In the distance we could see a storm brewing in the mountains, knowing Throc had gone off in that direction there was some concern he'd be caught in it. The visual distances on the tundra are incredibly deceiving. What appears to be just a couple hundred yards is actually over a thousand, distances you think you could cover in thirty minutes are actually well over an hour away. Getting caught in a storm on the tundra could be very dangerous.

We caught sight of Throc on a distant hill as he was glassing for caribou about three and a half miles from camp. The ominous clouds in the mountains were turning dark.

I was sitting in front of my shelter working on re-hydrating when the first shot rang out behind me in the direction of the mountains and Throc. Then another three in rapid succession. I grabbed my Kifaru pack and stripped it down to just the grab-it and put it into meat hauler mode. Ditched everything else, as tired as I was I figured with the shooting that he had a bull. Dustin took off as I was getting ready, I set off behind him by about 500 yards.

As I closed the distance I watched Dustin wave and point to the horizon on my right. I could see nothing and he was too far to hear, I'd left my glass in camp and couldn't find what he was pointing at.

Once the distance closed I could see Dustin had Throc's pack and gear. He started telling me how "He went full Alabama! Dropped his gear took some ammo and started chasing the caribou!" I laughed at that and we looked on the horizon for any sign of him. As we started walking in the general direction we thought he went Dustin saw Throc coming out of camp! He had sprinted across the tundra and complete circled us.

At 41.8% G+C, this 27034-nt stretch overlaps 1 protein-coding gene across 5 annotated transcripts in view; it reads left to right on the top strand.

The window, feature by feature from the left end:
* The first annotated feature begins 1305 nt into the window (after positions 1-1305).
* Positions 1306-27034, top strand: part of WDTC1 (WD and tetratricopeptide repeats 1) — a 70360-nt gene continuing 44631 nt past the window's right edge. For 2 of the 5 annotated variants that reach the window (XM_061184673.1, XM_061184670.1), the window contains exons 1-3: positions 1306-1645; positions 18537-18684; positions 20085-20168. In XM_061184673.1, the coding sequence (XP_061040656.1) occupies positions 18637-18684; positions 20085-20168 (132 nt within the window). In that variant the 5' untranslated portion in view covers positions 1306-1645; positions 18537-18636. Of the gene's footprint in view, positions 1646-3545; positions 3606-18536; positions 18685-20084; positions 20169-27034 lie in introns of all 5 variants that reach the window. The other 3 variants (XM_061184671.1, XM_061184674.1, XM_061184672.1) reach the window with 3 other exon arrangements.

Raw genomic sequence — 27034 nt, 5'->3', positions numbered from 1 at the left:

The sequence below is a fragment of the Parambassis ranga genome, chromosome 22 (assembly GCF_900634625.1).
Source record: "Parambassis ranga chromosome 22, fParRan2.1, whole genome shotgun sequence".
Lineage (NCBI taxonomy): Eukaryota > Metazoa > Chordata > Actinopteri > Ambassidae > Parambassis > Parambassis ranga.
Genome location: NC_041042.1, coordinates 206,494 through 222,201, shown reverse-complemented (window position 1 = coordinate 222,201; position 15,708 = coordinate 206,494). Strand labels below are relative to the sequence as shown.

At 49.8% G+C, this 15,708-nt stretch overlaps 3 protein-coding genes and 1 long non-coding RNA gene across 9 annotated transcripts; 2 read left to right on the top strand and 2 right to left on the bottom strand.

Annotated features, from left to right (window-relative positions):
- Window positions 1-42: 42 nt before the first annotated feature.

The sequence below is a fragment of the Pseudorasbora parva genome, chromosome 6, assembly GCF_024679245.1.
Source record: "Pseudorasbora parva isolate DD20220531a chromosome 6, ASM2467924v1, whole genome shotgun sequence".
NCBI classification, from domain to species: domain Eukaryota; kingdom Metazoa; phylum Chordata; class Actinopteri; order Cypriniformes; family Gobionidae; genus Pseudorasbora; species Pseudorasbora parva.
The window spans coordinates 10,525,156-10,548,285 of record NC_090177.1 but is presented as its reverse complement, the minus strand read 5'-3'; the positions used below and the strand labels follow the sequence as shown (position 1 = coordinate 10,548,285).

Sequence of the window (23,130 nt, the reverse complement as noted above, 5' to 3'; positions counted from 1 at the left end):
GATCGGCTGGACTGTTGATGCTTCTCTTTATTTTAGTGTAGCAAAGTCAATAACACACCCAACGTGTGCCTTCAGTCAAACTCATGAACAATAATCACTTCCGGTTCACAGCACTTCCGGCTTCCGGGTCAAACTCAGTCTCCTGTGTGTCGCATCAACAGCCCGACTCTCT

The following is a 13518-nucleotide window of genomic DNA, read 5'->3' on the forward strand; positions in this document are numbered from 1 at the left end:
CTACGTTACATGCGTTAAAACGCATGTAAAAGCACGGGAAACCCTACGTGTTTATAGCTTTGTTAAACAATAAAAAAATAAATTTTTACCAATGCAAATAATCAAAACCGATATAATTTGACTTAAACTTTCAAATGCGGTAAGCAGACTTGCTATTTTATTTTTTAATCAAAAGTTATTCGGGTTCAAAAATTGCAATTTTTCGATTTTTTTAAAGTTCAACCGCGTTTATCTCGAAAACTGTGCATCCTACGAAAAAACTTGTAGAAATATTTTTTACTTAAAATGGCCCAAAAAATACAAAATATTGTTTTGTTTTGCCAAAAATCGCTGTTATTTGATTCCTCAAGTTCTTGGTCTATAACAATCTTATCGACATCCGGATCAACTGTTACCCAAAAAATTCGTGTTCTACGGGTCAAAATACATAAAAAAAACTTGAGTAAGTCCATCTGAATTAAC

We met up at camp and got the story, got our stuff ready and headed off to recover the bull. Thankfully it wasn't that far away, not nearly as grueling as my own recovery and I was damn thankful for that!

We had a good time cleaning the animal which is an odd thing I suppose. I realized at the time that three dudes who had never met outside of a digital domain were now on the tundra of north east Alaska. Thousands and thousands of miles from home, laughing as we cut up a caribou, and how a shared love of hunting and the outdoors had facilitated friendships that would last and last.


  1. And damn you, Jim. I so wish I could've been the forth man.
    I am so enjoying myself reading your accounts....

    Sounds lie you (re)learned some lessons the brutally hard way. Hope no permanent damage is done.

  2. Reminds me of caribou hunts from my youth. We used to hunt the Mulchatna River Drainage west of Lake Clark. A long way from where you were but remarkably similar landscape when I compare your photos with mine. It always amazed me how easily things could disappear in the tundra - bears especially.

    Glad to see you had a successful trip. Congrats.

  3. Ok, how do you keep the meat from going bad on such a trip? (yeah never been hunting)

    1. The temperatures were conducive to keeping meat a good while. Once you've removed the meat from the animal and placed it in breathable meat bags you hang them in willows so the air can continue to cool the meat. Once cooled and aired it'll keep for a good while. If temps were to rise you can place in drybags and sink it in the lake. Cool, dry, and bug free are the keys to keeping meat while in the field.

  4. What an adventure! i love your writing and feel like i am right there along side you with the vivd imagery you create! can't wait for more, Thanks